The method I use for fragging the majority of hard corals is primarily the same with the cutting tooling being an Inland band saw.
Cooling liquid used is fresh mixed saltwater with enough iodine to color it a light amber. This helps to disinfect cuts as they’re made which has shown to greatly increase frag survival.
All corals are stored during cutting in a small bucket holding water taken directly from their home aquarium. This water is used both to keep them wet as well as for rinsing any flesh away from cuts while I’m working on them.
All finished, and rinsed, frags or trimmed colonies are soaked in Brightwell Aquatics Restor dip to insure that minimal flesh is lost.
Both soak buckets are rinsed and replenished between colonies to reduce the risk of interactions between loose flesh of different coral species.
Notes about Goniopora:
In order to keep goniopora colonies that I frag display worthy, I cut a thin slice directly from the bottom of the colony. This piece is fragged while the remainder of the colony can go back in a display, cut side down to grow back out.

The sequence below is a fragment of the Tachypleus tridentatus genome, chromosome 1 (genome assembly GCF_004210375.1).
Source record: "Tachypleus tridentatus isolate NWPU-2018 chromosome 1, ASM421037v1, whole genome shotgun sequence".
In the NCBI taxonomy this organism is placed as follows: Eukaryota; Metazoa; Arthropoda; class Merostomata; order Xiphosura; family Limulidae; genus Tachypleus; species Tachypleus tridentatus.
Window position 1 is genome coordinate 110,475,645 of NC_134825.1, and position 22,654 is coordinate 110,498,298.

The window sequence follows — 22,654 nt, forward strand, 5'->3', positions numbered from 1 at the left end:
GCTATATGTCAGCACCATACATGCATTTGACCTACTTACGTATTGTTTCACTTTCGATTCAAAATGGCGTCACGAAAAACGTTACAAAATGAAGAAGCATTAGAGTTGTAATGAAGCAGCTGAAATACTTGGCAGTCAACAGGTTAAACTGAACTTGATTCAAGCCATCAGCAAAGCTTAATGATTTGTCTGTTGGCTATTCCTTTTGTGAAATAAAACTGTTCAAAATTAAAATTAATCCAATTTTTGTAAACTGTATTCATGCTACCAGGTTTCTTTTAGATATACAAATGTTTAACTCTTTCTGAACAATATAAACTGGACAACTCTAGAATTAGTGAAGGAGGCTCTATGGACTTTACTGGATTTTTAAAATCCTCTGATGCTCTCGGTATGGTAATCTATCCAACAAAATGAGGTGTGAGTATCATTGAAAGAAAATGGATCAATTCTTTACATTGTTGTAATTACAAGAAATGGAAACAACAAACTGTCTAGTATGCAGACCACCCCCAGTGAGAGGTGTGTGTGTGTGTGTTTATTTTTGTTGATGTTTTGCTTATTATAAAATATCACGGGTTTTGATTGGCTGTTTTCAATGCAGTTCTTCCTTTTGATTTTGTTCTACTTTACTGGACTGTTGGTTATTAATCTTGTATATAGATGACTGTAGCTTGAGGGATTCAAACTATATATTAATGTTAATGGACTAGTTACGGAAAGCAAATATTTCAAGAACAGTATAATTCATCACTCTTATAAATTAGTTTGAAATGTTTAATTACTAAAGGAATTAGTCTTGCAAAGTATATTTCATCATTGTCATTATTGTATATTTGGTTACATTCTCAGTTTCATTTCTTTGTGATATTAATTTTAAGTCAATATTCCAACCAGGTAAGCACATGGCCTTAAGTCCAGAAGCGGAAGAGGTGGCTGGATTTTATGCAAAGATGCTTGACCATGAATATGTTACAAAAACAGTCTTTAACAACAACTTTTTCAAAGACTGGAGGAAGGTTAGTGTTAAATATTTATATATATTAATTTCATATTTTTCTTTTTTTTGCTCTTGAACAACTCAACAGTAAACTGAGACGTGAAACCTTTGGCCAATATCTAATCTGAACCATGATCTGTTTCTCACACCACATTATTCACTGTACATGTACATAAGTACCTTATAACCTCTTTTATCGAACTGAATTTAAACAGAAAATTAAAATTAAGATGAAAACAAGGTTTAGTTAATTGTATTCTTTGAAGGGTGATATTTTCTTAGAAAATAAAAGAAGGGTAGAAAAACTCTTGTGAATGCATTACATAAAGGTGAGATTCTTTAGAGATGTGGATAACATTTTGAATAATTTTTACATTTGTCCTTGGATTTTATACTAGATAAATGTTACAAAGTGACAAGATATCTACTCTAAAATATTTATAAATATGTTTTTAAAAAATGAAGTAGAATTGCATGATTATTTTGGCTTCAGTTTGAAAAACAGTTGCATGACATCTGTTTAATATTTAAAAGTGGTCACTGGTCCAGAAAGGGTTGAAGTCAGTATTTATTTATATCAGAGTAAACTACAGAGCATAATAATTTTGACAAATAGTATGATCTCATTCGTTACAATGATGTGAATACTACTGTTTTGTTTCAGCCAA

Goniopora should be fragged with caution! Their skeleton may appear dense, but they are actually made up of tiny slivers. When cutting with tools that may throw waste material, be sure to cover all skin.
Learned that one the hard way!
I’m sure you would probably be better off if you could devise a way to miss all the polyps when cutting goniopora, but they still fair really well even if cut in half. For this reason, I make strait cuts and grow out the half heads later.